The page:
He wore a coat of mail. At his left side hung a huge war hammer. He looked me over from head to foot and back again with narrowed, mocking eyes. If I had hated Tibur before I had seen him, it was nothing to what I felt now.
I looked from him to the Witch-woman. Her cornflower-blue eyes were drinking me in; absorbed, wondering — amused. She, too, wore a coat of mail, over which streamed her red braids. Those who were clustered behind Tibur and the Witch-woman were only a blur to me.
Tibur leaned forward.
“Welcome — Dwayanu!” he jeered. “What has brought you out of your skulking place? My challenge?”
“Was it you I heard baying yesterday?” I said. “Hai — you picked a safe distance ere you began to howl, red dog!”
There was a laugh from the group around the Witch-woman, and I saw that they were women, fair and red-haired like herself, and that there were two tall men with Tibur. But the Witch-woman said nothing, still drinking me in, a curious speculation in her eyes.
Tibur’s face grew dark. One of the men leaned, and whispered to him. Tibur nodded, and swaggered forward. He called out to me:
“Have you grown soft during your wanderings, Dwayanu? By the ancient custom, by the ancient test, we must learn that before we acknowledge you — great Dwayanu. Stand fast —”
His hand dropped to the battle-hammer at his side. He hurled it at me.
The hammer was hurtling through the air at me with the speed of a bullet — yet it seemed to come slowly. I could even see the thong that held it to Tibur’s arm slowly lengthening as it flew . . . .
Little doors were opening in my brain . . . the ancient test. . . . Hai! but I knew that play . . . I waited motionless as the ancient custom prescribed . . . but they should have given me a shield . . . no matter . . . how slowly the great sledge seemed to come . . . and it seemed to me that the hand I thrust out to catch it moved as slowly . . . .
I caught it. Its weight was all of twenty pounds, yet I caught it squarely, effortlessly, by its metal shaft. Hai! but did I not know the trick of that? . . . The little doors were opening faster now . . . and I knew another. With my other hand I gripped the thong that held the battle-hammer to Tibur’s arm and jerked him toward me.
The laugh was frozen on Tibur’s face. He tottered on Nansur’s broken edge. I heard behind me the piping shout of the pygmies . . . .
The Witch-woman sliced down a knife and severed the thong. She jerked Tibur back from the verge. Rage swept me . . . that was not in the play . . . by the ancient test it was challenger and challenged alone. . . . I swung the great hammer around my head and around, and hurled it back at Tibur; it whistled as it flew and the severed thong streamed rigid in its wake. He threw himself aside, but not quickly enough. The sledge struck him on a shoulder. A glancing bow, but it dropped him.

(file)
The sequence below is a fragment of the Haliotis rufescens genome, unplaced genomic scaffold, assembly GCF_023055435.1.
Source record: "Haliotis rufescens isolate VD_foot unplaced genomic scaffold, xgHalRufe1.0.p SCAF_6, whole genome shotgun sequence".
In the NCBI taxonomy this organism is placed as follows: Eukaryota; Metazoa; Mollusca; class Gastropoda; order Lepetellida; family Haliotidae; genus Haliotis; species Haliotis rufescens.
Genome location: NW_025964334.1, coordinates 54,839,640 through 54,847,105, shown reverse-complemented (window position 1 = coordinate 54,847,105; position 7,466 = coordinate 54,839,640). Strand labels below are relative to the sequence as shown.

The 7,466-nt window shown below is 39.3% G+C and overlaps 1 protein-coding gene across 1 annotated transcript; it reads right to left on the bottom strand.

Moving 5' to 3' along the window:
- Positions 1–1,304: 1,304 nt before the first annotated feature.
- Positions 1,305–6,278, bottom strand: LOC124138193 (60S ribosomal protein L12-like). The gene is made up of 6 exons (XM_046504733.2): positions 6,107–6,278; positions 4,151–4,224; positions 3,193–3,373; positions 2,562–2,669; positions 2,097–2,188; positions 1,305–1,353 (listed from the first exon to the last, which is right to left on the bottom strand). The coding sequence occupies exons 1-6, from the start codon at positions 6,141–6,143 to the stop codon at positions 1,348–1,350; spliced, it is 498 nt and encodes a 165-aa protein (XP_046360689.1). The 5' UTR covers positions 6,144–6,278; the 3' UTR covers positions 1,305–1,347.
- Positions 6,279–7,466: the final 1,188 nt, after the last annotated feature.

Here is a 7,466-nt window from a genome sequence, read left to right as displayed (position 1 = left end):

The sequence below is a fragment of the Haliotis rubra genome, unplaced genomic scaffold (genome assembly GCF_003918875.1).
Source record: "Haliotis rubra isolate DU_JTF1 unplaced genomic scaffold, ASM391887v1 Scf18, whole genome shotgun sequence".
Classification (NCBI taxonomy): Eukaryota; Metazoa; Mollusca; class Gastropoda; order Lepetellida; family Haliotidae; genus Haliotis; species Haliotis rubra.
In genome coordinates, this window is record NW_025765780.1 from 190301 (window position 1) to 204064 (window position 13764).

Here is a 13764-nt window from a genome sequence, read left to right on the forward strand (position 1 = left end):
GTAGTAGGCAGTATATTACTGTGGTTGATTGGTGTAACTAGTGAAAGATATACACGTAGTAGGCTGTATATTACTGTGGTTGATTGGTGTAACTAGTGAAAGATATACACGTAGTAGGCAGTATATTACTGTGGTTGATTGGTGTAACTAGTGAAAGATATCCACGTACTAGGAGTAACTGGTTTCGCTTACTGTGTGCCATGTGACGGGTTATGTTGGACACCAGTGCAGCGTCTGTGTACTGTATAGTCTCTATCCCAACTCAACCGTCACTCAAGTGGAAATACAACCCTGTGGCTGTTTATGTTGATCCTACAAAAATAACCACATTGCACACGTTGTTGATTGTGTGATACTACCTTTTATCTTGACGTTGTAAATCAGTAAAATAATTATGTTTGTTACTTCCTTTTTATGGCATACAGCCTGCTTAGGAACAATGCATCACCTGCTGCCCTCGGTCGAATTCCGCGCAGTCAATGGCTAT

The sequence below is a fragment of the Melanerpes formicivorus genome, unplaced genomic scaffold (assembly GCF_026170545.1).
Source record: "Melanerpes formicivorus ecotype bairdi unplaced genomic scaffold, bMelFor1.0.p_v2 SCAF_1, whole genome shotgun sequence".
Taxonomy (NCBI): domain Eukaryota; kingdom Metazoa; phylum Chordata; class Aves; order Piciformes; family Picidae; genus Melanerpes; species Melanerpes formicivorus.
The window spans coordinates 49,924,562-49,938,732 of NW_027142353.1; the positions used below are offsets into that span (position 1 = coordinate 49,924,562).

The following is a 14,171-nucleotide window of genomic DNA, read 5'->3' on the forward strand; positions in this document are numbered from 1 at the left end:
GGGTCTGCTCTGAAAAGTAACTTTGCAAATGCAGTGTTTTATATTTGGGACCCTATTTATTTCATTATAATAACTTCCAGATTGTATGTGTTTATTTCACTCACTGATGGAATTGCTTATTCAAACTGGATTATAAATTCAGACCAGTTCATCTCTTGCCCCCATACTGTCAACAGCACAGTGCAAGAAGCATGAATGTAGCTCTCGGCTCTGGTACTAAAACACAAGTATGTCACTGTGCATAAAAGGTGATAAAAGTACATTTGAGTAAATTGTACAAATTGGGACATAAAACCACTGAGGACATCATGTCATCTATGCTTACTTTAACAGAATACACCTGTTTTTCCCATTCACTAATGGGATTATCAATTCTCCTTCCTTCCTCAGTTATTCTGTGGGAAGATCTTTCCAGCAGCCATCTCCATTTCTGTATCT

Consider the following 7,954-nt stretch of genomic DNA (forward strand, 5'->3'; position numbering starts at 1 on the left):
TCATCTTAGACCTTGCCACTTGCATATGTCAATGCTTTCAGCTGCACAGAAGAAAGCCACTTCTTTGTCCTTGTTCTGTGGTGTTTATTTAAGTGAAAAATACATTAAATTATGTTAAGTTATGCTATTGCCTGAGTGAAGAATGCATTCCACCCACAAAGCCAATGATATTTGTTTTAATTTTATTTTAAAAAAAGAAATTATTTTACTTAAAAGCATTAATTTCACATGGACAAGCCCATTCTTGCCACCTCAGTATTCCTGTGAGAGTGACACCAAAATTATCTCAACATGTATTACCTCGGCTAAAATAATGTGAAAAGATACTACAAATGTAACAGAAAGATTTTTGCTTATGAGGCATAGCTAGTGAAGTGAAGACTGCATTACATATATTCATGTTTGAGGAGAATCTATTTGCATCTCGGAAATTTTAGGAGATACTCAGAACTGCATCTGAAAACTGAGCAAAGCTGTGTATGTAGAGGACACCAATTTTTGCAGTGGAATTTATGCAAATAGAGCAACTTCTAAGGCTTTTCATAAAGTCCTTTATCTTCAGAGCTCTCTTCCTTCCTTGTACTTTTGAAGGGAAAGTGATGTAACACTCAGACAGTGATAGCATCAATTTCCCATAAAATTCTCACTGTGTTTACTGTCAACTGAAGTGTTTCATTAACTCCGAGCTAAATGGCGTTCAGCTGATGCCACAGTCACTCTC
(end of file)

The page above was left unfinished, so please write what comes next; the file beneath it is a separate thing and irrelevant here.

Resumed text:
And now I laughed across the gulf.
The Witch-woman leaned forward, incredulity flooding the speculation in her eyes. She was no longer amused. No! And Tibur jerked himself up on one knee, glaring at me, his laughter lines twisted into nothing like mirth of any kind.
Still other doors, tiny doors, opening in my brain. . . . They wouldn’t believe I was Dwayanu . . . Hai! I would show them. I dipped into the pocket of my belt. Ripped open the buckskin pouch. Drew out the ring of Khalk’ru. I held it up. .The green light glinted on it. The yellow stone seemed to expand. The black octopus to grow . . . .
“Am I Dwayanu? Look on this! Am I Dwayanu?”
I heard a woman scream — I knew that voice. And I heard a man calling, shouting to me — and that voice I knew too. The little doors clicked shut, the memories that had slipped through them darted back before they closed . . . .
Why, it was Evalie who was screaming! And Jim who was shouting at me! What was the matter with them? Evalie was facing me, arms outstretched. And there was stark unbelief and horror — and loathing — in the brown eyes fastened on me. And rank upon rank, the Little People were closing around the pair of them — barring me from them. Their spears and arrows were levelled at me. They were hissing like a horde of golden snakes, their faces distorted with hatred, their eyes fastened on the ring of Khalk’ru still held high above my head.
And now I saw that hatred reflected upon the face of Evalie — and the loathing deepen in her eyes.
“Evalie!” I cried, and would have leaped toward her. . . . Back went the hands of the pygmies for the throwing cast; the arrows trembled in their bows.
“Don’t move, Leif! I’m coming!” Jim jumped forward. Instantly the pygmies swarmed round and upon him. He swayed and went down under them.
“Evalie!” I cried again.
I saw the loathing fade, and heart-break come into her face. She called some command.
A score of pygmies shot by her, on each side, casting down their bows and spears as they raced toward me. Stupidly, I watched them come; among them I saw Sri.
They struck me like little living battering rams. I was thrust backward. My foot struck air —
The pygmies clinging to my legs, harrying me like terriers, I toppled over the edge of Nansur.
Last updated Monday, December 22, 2014 at 10:53